d3.jsCore SVG concepts used in D3.js visualization

Coordinate System

In a normal mathematical coordinate system, the point x=0, y=0 is at the lower left corner of the graph. But in the SVG coordinate system, this (0,0) point is at the top left corner of the ‘canvas’, it is sort of similar to CSS when you specify the position to absolute/fix and use top and left to control the exact point of the element.

It is essential to keep in mind that as y increases in SVG, the shapes move down.

Let’s say we’re going to create a scatterplot with each point correspondent to a x value and y value. To scale the value, we need to set the domain and the range like this:

  .range([0, height])

However, if you just keep the settings like this, the points will be based on the top horizontal edge instead of the bottom horizontal line as what we expected.

The nice thing about d3 is that you can easily change this by a simple adjustment in domain setting:

  .range([height, 0])
  .domain([0, max])

With above code, the zero point of domain is correspondent to the height of the SVG, which is the bottom line of the chart in the viewer’s eyes, meanwhile, the max value of the source data will be correspondent to the zero point of the SVG coordinate system, which the max value for viewers.

The Element

<rect> represents rectangle, apart from aesthetic properties like stroke and fill, rectangle shall be defined by location and size.

As for the location, it is determined by the x and y attributes. The location is relative to the rectangle’s parent. And if you don’t specify the x or y attribute, the default will be 0 relative to the parent element.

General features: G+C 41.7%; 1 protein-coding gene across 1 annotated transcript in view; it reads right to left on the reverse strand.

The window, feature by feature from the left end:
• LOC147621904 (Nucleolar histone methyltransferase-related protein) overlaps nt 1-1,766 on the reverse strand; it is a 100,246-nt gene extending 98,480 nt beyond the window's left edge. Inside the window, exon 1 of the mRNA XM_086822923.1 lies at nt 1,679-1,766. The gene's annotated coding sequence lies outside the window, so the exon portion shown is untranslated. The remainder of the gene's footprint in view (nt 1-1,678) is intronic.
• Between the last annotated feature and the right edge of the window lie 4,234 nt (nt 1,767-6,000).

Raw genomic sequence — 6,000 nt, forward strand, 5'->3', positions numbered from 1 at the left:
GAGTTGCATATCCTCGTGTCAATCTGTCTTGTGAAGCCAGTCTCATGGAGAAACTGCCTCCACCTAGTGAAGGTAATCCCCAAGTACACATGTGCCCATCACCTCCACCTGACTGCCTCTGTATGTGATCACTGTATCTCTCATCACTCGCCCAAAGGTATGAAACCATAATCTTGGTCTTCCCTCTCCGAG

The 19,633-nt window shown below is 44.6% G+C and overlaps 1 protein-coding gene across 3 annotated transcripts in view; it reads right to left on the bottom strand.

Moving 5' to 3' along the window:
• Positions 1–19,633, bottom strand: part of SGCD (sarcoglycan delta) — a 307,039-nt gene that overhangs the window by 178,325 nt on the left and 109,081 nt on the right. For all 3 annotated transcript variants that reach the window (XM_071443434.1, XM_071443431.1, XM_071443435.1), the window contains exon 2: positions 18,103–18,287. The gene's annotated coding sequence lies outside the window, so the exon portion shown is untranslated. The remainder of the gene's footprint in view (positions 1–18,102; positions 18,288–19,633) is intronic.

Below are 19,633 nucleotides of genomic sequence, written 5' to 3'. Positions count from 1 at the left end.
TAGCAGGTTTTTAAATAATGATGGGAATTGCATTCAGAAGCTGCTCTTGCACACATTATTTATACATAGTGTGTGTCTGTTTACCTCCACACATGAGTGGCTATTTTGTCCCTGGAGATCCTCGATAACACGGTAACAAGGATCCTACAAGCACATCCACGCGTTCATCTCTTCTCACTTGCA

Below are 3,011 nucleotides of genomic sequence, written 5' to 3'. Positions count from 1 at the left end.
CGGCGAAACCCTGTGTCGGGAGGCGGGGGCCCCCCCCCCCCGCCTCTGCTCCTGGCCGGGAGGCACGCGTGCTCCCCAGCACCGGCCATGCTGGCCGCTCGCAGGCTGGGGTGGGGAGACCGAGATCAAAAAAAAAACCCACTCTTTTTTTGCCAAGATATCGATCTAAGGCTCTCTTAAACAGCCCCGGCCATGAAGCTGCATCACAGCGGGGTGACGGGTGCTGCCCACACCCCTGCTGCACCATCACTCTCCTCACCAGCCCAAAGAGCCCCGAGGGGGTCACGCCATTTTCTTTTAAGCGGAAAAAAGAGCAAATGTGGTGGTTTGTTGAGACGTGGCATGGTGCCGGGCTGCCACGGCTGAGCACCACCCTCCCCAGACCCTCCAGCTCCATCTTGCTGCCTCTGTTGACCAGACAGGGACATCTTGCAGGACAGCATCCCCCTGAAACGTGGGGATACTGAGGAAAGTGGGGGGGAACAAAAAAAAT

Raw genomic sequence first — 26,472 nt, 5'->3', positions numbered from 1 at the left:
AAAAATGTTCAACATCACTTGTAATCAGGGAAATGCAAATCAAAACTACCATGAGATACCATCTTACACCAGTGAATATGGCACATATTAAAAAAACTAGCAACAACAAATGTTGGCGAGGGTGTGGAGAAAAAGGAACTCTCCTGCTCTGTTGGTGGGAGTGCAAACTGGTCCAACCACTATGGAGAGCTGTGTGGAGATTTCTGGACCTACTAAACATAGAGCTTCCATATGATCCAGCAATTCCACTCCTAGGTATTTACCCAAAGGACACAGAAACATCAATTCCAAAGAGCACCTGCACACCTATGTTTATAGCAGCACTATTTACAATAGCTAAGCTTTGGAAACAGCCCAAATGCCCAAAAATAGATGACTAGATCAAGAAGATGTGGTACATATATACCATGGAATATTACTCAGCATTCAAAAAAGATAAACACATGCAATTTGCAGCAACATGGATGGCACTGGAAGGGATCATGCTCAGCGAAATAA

After you specify the location, or rather the ‘starting point’ of the rect, the next thing is to specify the size, which is essential if you want to actually draw sth on the canvas, that is to say, if you don’t specify the size attributes or the value is set as 0, you won’t see anything on the canvas.

Case: Bar Chart

Continue with the first scenario, the y axes, but this time, let’s try to draw a bar chart.

Assuming the y scale setting is the same, the y axis is properly set as well, the only difference between the scatterplot and this bar chart is that, we need to specify the width and the height, particularly the height. To be more specific, we’ve already got the ‘starting point’, the rest is to use things like for the height:

.attr("height", function(d){
  return (height - yScale(d.value))

The Element

<svg> element is the root element, or the canvas as we are drawing charts on it.

SVG elements can be nested inside each other, and in this way, SVG shapes can be grouped together, meanwhile, all shapes nested inside an element will be positioned relative to its enclosing element.

One thing might need mentioning is that, we can’t nest inside another , it won’t work.

Case: Multiple Charts

For example, this multiple donuts chart is made up by multiple elements, which contains a donut chart respectively. This can be achieved by using the element, but in this case where we only want to put donut chart one by one next to each other, is more convenient.

One thing to bear in mind is that we can’t use transform attribute on nevertheless we can use x, y for position.

The Element

SVG doesn’t currently support automatic line breaks or word wrapping, that’s when comes to rescue. element positions new lines of text in relation to the previous line of text. And by using dx or dy within each of these spans, we can position the word in relation to the word before it.

Case: Annotation on Axes

For example, when we want to add an annotation on y Axe:

  .attr("class", "y axis")
  .attr("transform", "rotate(-90)")
  .attr("y", 6)
  .attr("dy", ".71em")
  .style("text-anchor", "end")
  .text("Temperature (ºF)");

Correctly appending an SVG element

This is a relatively common mistake: You created an rect element, in a bar chart for instance, and you want to add a text label (let's say, the value of that bar). So, using the same variable that you used to append the rect and define its x and y position, you append your text element. Very logic, you may think. But this will not work.

How does this mistake occur?